Amon Carter Bags Cool New Painting

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Posted May 20, 2009 by Jeff Prince in Blotch

Can’t wait to go take a look at the Amon Carter Museum’s latest painting: The Illustrious Guest, featuring a depiction of famous orator and Kentucky politician Henry Clay holed up in a bar. Portraits can be cool, but I prefer historic paintings like this that show people doing something amid their surroundings.

Even cooler is that the painting comes to us circuitously from Antiques Roadshow, a show I enjoy watching. My brother-in-law, a Houston antiques dealer, has been an appraiser on the show for years.

Here’s the press release that just arrived from the Amon Carter Museum and tells the tale:

Antiques Roadshow Discovery on View at Amon Carter Museum

FORT WORTH, Texas—When The Illustrious Guest (1847) appeared on the PBS program Antiques Roadshow earlier this year, appraiser Alan Fausel of the Bonhams auction house said the painting “could hang in a museum.” Now it is.

“I was intrigued by the painting when I saw it on the program,” says Rebecca Lawton, curator of paintings and sculpture at the Amon Carter Museum. “I called Alan and asked him to pass along my contact information to the owner because I wanted to see it in person. I’m so thankful the guest had already contacted Alan, making it possible for him to connect us, because now we have the privilege of displaying this wonderful painting in our museum.”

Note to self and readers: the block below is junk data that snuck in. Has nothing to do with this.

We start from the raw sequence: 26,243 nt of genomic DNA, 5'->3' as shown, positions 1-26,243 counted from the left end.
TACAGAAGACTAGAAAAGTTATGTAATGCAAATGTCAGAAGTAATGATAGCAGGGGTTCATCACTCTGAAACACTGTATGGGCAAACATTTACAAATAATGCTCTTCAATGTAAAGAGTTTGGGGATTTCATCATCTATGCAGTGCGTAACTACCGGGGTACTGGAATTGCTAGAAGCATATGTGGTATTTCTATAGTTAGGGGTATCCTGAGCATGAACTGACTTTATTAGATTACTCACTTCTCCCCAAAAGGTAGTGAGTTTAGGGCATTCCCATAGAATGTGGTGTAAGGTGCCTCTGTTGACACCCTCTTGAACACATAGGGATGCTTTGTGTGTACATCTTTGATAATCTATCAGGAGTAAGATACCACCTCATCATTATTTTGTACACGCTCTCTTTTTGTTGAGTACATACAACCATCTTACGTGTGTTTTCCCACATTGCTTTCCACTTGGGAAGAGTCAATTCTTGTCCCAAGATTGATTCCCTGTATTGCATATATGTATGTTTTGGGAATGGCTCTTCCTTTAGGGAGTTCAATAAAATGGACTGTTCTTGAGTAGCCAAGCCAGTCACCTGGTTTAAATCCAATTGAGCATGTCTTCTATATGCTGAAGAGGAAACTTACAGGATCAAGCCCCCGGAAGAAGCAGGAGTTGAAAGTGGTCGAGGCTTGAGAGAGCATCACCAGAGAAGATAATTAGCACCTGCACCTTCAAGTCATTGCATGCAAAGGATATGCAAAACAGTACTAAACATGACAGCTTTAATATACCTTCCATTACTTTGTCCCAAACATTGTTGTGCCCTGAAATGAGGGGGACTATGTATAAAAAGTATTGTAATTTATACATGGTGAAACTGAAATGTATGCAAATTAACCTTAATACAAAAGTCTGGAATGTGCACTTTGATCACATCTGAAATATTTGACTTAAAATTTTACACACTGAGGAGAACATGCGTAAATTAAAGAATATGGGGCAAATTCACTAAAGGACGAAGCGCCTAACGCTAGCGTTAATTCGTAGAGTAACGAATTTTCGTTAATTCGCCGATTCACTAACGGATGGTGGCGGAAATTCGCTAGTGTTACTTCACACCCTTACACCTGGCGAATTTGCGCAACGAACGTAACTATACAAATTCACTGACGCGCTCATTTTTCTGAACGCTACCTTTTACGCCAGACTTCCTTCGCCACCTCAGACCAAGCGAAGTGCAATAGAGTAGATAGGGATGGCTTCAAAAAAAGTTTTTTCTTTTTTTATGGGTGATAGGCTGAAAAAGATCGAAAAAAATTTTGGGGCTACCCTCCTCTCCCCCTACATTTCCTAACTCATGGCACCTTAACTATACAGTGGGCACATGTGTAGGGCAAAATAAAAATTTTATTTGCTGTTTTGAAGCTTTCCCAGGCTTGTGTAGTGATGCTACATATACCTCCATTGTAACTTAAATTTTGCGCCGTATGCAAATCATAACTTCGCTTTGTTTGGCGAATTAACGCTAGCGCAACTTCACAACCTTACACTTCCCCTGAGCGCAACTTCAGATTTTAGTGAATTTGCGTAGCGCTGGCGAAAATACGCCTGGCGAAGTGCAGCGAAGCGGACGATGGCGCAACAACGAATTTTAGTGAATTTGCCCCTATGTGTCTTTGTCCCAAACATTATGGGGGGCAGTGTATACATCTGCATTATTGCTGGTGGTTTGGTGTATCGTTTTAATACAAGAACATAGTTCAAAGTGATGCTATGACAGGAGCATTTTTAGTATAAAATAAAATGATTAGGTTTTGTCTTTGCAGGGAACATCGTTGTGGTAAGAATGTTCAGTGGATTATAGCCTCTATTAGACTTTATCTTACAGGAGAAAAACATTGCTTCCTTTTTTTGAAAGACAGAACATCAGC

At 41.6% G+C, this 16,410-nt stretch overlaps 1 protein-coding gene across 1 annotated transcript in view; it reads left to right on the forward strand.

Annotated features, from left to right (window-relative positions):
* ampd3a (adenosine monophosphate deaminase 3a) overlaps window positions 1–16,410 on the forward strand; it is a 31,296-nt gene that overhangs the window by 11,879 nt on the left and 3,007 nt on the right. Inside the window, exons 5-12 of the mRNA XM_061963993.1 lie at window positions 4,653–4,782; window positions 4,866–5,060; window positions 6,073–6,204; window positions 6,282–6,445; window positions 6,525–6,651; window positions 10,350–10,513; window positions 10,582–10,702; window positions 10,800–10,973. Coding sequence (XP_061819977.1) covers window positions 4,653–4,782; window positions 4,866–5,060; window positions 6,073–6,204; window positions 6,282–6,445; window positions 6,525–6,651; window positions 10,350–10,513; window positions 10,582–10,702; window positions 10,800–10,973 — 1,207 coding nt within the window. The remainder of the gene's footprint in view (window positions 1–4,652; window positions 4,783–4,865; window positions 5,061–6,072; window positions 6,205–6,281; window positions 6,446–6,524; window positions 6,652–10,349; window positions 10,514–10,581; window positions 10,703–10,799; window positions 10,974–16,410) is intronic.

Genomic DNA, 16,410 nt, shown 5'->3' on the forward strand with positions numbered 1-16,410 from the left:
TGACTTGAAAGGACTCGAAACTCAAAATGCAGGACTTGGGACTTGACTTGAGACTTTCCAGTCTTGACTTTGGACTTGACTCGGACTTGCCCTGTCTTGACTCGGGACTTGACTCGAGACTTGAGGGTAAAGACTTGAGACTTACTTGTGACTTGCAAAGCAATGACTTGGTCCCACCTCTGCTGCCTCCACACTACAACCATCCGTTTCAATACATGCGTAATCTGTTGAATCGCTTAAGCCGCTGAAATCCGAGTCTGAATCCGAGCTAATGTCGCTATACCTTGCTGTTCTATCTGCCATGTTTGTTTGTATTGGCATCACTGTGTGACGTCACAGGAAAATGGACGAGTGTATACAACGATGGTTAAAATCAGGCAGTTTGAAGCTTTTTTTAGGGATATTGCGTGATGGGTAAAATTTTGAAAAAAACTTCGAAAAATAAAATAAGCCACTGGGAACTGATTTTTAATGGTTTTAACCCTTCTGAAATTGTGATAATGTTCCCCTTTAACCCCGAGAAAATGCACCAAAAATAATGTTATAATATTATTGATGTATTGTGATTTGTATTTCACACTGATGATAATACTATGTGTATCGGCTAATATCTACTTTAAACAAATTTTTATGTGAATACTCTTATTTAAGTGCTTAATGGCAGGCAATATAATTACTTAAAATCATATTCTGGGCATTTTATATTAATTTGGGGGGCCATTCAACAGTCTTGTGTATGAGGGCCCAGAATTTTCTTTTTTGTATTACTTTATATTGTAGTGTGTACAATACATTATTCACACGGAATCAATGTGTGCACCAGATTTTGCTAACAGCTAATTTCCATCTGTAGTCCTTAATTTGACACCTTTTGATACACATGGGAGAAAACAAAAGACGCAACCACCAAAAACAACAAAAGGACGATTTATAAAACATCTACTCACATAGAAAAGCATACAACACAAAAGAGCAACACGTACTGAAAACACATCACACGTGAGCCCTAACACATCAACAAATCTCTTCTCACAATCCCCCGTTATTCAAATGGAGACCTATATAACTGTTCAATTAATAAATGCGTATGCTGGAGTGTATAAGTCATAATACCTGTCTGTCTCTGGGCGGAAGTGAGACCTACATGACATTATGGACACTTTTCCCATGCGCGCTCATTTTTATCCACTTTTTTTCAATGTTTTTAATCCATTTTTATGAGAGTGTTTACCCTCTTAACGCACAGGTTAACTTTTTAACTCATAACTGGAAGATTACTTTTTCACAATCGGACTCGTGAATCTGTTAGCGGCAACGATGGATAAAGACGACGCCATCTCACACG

The 19th-century painting by James Henry Beard depicts legendary Kentucky statesman Henry Clay (1777–1852) as a guest at a country tavern while on the campaign trail. The work is on long-term loan to the Amon Carter Museum.

The Dallas owner, who remains anonymous, brought the painting to a Dallas taping of Antiques Roadshow last summer. On the episode that aired in January, she revealed that the painting had been in her family for more than six generations, and that they likely acquired it shortly after it was painted.

“It is a terrific genre subject that combines fact with fiction,” Lawton says. “The setting is accurate, as Clay, a veteran campaigner, certainly would have stopped at country taverns to solicit votes during the 1844 presidential election. Beard likely imagined the painting’s cast of characters, some of whom marvel at Clay’s elegant attire, while others eye him warily after identifying him from the guest register. This is a perfect picture of life in antebellum America and a wonderful rediscovery.”


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